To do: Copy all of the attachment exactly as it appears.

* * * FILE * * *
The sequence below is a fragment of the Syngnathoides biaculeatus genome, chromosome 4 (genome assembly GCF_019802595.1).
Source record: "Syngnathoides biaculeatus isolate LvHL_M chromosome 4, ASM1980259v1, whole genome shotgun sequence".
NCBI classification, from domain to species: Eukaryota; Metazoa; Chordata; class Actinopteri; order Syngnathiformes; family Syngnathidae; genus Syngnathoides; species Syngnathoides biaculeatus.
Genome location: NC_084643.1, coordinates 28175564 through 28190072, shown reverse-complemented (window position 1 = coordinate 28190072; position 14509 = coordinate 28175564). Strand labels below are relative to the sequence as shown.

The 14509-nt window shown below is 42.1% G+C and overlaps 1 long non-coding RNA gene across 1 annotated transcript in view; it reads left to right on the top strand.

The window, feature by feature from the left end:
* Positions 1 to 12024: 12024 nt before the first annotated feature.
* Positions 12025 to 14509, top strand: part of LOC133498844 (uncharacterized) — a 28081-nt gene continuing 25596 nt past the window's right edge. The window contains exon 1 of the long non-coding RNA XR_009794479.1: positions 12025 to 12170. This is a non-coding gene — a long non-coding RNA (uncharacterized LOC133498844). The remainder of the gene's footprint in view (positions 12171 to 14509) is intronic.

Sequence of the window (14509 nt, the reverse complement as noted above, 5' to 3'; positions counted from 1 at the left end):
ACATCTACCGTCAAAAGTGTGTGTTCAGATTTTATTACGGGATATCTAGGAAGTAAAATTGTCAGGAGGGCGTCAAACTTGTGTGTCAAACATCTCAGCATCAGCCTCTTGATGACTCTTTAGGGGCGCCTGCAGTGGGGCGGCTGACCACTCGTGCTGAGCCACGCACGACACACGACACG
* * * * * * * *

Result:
The sequence below is a fragment of the Syngnathoides biaculeatus genome, chromosome 4 (genome assembly GCF_019802595.1).
Source record: "Syngnathoides biaculeatus isolate LvHL_M chromosome 4, ASM1980259v1, whole genome shotgun sequence".
NCBI classification, from domain to species: Eukaryota; Metazoa; Chordata; class Actinopteri; order Syngnathiformes; family Syngnathidae; genus Syngnathoides; species Syngnathoides biaculeatus.
Genome location: NC_084643.1, coordinates 28175564 through 28190072, shown reverse-complemented (window position 1 = coordinate 28190072; position 14509 = coordinate 28175564). Strand labels below are relative to the sequence as shown.

The 14509-nt window shown below is 42.1% G+C and overlaps 1 long non-coding RNA gene across 1 annotated transcript in view; it reads left to right on the top strand.

The window, feature by feature from the left end:
* Positions 1 to 12024: 12024 nt before the first annotated feature.
* Positions 12025 to 14509, top strand: part of LOC133498844 (uncharacterized) — a 28081-nt gene continuing 25596 nt past the window's right edge. The window contains exon 1 of the long non-coding RNA XR_009794479.1: positions 12025 to 12170. This is a non-coding gene — a long non-coding RNA (uncharacterized LOC133498844). The remainder of the gene's footprint in view (positions 12171 to 14509) is intronic.

Sequence of the window (14509 nt, the reverse complement as noted above, 5' to 3'; positions counted from 1 at the left end):
ACATCTACCGTCAAAAGTGTGTGTTCAGATTTTATTACGGGATATCTAGGAAGTAAAATTGTCAGGAGGGCGTCAAACTTGTGTGTCAAACATCTCAGCATCAGCCTCTTGATGACTCTTTAGGGGCGCCTGCAGTGGGGCGGCTGACCACTCGTGCTGAGCCACGCACGACACACGACACG